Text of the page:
With so many free museums and sites, Washington, D.C., more than any other city in the world, makes it easy for visitors to stick to a budget. And it’s not just the many Smithsonian collections (the most popular listed below) that help frugal travelers save. Historic sites, natural wonders and an entertainment heavy hitter provide hours of fun at no cost. So leave the cash at home and enjoy a few of these completely free things to do and see in D.C.
National Air and Space Museum’s massive hangar-like facility near Dulles International Airport displays 160-plus aircraft. The Enola Gay (first to drop an atomic bomb) and an F-4 Phantom. Ongoing exhibitions like “Transformers: More Than Meets the Eye!” IMAX theater, flight simulations. IMAX tickets: $7.50-$15.
With five million visitors annually, this museum is one of the Smithsonian’s most popular. As a repository for the country’s cultural, scientific and technological heritage, it holds a collection of more than three million fascinating artifacts, including Thomas Jefferson’s desk, Kermit the Frog, Julia Child's kitchen, a piec
Exhibits tracking the natural world since prehistoric time (anthropology to zoology). In the Rotunda, taxidermic African elephant Henry in a replica Angolan habitat. Hall of Geology, Gems and Minerals (Hope Diamond), Ocean Hall, Hall of Human Origins. Butterfly Pavilion ($6.50-$7.50; Tu free with timed tickets).
Founded in 1889, a 163-acre zoo with more than 2,000 animals like giant pandas Tian Tian and Mei Xiang plus female cub Bei Bei. Elephant Trails exhibit with a wooded exercise trek. Asia Trail with giant sloths and clouded leopards. American Trail with North American species (sea otters and seals).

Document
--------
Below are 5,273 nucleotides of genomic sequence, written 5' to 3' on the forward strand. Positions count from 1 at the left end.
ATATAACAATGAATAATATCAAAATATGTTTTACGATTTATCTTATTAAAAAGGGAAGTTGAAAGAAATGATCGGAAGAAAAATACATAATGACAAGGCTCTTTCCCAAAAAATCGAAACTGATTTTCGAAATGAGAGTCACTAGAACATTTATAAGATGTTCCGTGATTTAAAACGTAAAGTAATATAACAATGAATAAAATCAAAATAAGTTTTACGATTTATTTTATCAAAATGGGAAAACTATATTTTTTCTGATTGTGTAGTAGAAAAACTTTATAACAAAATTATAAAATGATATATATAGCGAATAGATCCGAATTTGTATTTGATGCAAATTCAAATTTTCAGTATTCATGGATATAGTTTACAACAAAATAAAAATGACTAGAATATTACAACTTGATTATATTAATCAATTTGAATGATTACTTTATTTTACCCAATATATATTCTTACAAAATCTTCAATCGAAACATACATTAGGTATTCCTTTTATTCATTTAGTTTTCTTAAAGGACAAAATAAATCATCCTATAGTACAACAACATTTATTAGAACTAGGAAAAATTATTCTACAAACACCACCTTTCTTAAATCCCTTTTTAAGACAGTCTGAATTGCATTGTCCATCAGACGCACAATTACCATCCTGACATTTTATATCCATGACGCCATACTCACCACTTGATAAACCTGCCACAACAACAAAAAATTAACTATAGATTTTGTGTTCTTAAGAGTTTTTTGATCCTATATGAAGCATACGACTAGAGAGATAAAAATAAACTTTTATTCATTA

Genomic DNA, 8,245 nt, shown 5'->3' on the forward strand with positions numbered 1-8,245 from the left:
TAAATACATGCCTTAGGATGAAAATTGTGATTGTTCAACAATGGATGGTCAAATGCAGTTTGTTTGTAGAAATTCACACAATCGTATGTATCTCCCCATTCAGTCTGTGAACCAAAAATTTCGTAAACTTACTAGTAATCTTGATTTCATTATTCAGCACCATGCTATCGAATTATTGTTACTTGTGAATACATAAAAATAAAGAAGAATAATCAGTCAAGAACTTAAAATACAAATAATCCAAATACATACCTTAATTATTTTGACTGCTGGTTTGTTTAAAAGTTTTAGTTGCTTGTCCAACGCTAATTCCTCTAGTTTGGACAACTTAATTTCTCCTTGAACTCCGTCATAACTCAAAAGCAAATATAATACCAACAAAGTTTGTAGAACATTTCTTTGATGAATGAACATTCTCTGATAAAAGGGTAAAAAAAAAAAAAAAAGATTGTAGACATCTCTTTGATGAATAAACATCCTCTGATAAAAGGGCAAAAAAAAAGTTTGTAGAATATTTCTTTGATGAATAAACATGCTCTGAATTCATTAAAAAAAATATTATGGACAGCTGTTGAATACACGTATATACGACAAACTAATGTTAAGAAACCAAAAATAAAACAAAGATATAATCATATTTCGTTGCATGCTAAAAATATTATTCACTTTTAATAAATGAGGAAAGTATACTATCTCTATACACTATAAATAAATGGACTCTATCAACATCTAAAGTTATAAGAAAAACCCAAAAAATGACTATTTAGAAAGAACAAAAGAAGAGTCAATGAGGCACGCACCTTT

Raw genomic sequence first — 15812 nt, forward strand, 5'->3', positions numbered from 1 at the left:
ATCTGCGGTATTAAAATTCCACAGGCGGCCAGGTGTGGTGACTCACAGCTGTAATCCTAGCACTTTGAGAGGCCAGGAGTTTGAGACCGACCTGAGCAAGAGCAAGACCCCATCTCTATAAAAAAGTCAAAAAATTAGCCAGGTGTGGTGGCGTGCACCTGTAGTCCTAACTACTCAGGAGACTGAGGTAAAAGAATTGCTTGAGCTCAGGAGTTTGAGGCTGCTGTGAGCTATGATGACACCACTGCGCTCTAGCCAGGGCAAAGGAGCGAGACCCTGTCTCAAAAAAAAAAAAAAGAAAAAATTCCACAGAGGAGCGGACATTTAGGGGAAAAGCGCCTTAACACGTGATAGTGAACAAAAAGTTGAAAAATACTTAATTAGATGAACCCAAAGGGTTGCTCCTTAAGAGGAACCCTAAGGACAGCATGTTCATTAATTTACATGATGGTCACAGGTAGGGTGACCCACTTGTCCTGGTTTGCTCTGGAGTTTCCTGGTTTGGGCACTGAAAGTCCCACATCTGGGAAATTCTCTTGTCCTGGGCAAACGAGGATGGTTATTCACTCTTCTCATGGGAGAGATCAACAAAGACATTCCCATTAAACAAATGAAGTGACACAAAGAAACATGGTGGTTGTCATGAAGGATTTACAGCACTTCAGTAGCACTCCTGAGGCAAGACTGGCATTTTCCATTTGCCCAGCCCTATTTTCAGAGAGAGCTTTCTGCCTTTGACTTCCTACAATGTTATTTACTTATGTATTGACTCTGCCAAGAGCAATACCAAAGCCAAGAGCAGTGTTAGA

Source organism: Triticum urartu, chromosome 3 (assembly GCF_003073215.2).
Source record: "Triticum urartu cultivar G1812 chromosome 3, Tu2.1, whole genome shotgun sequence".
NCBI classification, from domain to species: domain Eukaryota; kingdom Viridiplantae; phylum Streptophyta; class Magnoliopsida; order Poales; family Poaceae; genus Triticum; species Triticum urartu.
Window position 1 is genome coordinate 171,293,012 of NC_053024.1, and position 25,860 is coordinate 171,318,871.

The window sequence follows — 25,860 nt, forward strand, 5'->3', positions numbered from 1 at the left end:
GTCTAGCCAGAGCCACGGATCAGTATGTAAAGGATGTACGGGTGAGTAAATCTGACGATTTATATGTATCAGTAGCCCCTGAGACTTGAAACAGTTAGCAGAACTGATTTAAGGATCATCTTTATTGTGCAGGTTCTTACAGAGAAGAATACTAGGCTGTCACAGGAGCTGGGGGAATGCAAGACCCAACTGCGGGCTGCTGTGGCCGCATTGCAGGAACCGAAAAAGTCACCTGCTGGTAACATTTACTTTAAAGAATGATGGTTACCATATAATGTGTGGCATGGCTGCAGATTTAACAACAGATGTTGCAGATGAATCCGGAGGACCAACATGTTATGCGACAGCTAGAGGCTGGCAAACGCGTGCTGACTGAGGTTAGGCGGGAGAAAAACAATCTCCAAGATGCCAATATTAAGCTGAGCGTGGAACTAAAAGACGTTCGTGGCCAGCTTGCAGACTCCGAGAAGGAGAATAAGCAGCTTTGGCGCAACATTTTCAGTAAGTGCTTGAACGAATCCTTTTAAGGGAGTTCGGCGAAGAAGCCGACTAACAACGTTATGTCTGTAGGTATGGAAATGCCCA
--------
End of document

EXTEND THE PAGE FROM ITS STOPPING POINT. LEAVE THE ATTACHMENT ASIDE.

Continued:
One of the world’s finest collections of American and European paintings and sculpture dating from the 13th century, including “Ginevra de’ Benci,” this hemisphere’s only da Vinci painting. M-Sa 10 am-5 pm, Su 11 am-6 pm. Free. Gift shop, cafés, sculpture garden.
I.M. Pei-designed museum holds modern and contemporary American and European paintings, sculptures, prints by Matisse, Stella, Warhol and Picasso. Renovated with more space, skylight tower galleries highlighting works by Alexander Calder, Mark Rothko.
At the Tidal Basin, John Russell Pope’s neoclassical marble monument for the third U.S. president and main author of the Declaration of Independence. Accessible 24 hours. Rangers on duty to answer questions daily from 9:30 am-10 pm. Bookstore. Parking (south side).
This 7.5-acre landscaped park of waterfalls and tableaux pays homage to the 32nd president. Bronze sculptures (some by George Segal) and bas-reliefs depict Roosevelt, wife Eleanor and dog Fala plus scenes from the Depression through WWII. Accessible 24 hours.
On the National Mall, memorial commemorating the life and work of the civil rights leader and Nobel Peace Prize winner. A nearly 30-foot-high statue of King emerging from a granite block, the Stone of Hope, and inscription walls bearing his eloquent words. Accessible 24 hours.